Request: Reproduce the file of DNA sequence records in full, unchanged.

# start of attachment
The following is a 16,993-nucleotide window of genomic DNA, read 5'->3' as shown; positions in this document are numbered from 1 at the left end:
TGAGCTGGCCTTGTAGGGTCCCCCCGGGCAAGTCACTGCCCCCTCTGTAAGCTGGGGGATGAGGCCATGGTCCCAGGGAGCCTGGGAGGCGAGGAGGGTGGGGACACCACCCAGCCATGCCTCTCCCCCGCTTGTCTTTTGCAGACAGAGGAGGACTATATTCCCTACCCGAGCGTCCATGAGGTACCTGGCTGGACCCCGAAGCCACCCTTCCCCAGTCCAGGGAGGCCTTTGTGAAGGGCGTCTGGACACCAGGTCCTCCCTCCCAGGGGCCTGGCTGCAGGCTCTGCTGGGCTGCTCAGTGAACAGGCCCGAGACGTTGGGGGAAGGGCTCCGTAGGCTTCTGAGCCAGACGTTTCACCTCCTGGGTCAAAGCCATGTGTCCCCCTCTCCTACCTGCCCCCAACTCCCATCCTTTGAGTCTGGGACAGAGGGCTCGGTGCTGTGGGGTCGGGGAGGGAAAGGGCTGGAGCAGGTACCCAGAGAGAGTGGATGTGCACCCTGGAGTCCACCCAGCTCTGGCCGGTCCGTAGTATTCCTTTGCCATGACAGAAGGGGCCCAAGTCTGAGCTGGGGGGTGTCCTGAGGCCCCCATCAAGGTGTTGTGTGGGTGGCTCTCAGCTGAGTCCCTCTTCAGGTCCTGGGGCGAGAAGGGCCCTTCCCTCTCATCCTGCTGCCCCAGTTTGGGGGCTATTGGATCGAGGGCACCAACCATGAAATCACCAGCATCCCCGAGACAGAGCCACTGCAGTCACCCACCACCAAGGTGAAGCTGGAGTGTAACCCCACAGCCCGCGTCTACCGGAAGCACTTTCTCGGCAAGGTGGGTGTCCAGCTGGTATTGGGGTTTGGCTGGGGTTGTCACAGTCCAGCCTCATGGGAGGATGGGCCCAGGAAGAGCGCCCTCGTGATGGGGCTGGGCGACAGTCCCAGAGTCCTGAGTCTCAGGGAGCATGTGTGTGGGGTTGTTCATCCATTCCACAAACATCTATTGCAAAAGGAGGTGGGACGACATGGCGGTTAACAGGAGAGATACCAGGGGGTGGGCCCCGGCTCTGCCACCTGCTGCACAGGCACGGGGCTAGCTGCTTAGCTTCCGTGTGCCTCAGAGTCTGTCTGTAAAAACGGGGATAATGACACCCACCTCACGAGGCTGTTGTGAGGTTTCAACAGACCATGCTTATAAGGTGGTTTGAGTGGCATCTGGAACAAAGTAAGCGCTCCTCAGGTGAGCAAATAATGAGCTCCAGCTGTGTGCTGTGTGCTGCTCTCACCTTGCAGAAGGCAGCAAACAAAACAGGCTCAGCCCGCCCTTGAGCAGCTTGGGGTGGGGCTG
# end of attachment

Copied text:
The following is a 16,993-nucleotide window of genomic DNA, read 5'->3' as shown; positions in this document are numbered from 1 at the left end:
TGAGCTGGCCTTGTAGGGTCCCCCCGGGCAAGTCACTGCCCCCTCTGTAAGCTGGGGGATGAGGCCATGGTCCCAGGGAGCCTGGGAGGCGAGGAGGGTGGGGACACCACCCAGCCATGCCTCTCCCCCGCTTGTCTTTTGCAGACAGAGGAGGACTATATTCCCTACCCGAGCGTCCATGAGGTACCTGGCTGGACCCCGAAGCCACCCTTCCCCAGTCCAGGGAGGCCTTTGTGAAGGGCGTCTGGACACCAGGTCCTCCCTCCCAGGGGCCTGGCTGCAGGCTCTGCTGGGCTGCTCAGTGAACAGGCCCGAGACGTTGGGGGAAGGGCTCCGTAGGCTTCTGAGCCAGACGTTTCACCTCCTGGGTCAAAGCCATGTGTCCCCCTCTCCTACCTGCCCCCAACTCCCATCCTTTGAGTCTGGGACAGAGGGCTCGGTGCTGTGGGGTCGGGGAGGGAAAGGGCTGGAGCAGGTACCCAGAGAGAGTGGATGTGCACCCTGGAGTCCACCCAGCTCTGGCCGGTCCGTAGTATTCCTTTGCCATGACAGAAGGGGCCCAAGTCTGAGCTGGGGGGTGTCCTGAGGCCCCCATCAAGGTGTTGTGTGGGTGGCTCTCAGCTGAGTCCCTCTTCAGGTCCTGGGGCGAGAAGGGCCCTTCCCTCTCATCCTGCTGCCCCAGTTTGGGGGCTATTGGATCGAGGGCACCAACCATGAAATCACCAGCATCCCCGAGACAGAGCCACTGCAGTCACCCACCACCAAGGTGAAGCTGGAGTGTAACCCCACAGCCCGCGTCTACCGGAAGCACTTTCTCGGCAAGGTGGGTGTCCAGCTGGTATTGGGGTTTGGCTGGGGTTGTCACAGTCCAGCCTCATGGGAGGATGGGCCCAGGAAGAGCGCCCTCGTGATGGGGCTGGGCGACAGTCCCAGAGTCCTGAGTCTCAGGGAGCATGTGTGTGGGGTTGTTCATCCATTCCACAAACATCTATTGCAAAAGGAGGTGGGACGACATGGCGGTTAACAGGAGAGATACCAGGGGGTGGGCCCCGGCTCTGCCACCTGCTGCACAGGCACGGGGCTAGCTGCTTAGCTTCCGTGTGCCTCAGAGTCTGTCTGTAAAAACGGGGATAATGACACCCACCTCACGAGGCTGTTGTGAGGTTTCAACAGACCATGCTTATAAGGTGGTTTGAGTGGCATCTGGAACAAAGTAAGCGCTCCTCAGGTGAGCAAATAATGAGCTCCAGCTGTGTGCTGTGTGCTGCTCTCACCTTGCAGAAGGCAGCAAACAAAACAGGCTCAGCCCGCCCTTGAGCAGCTTGGGGTGGGGCTG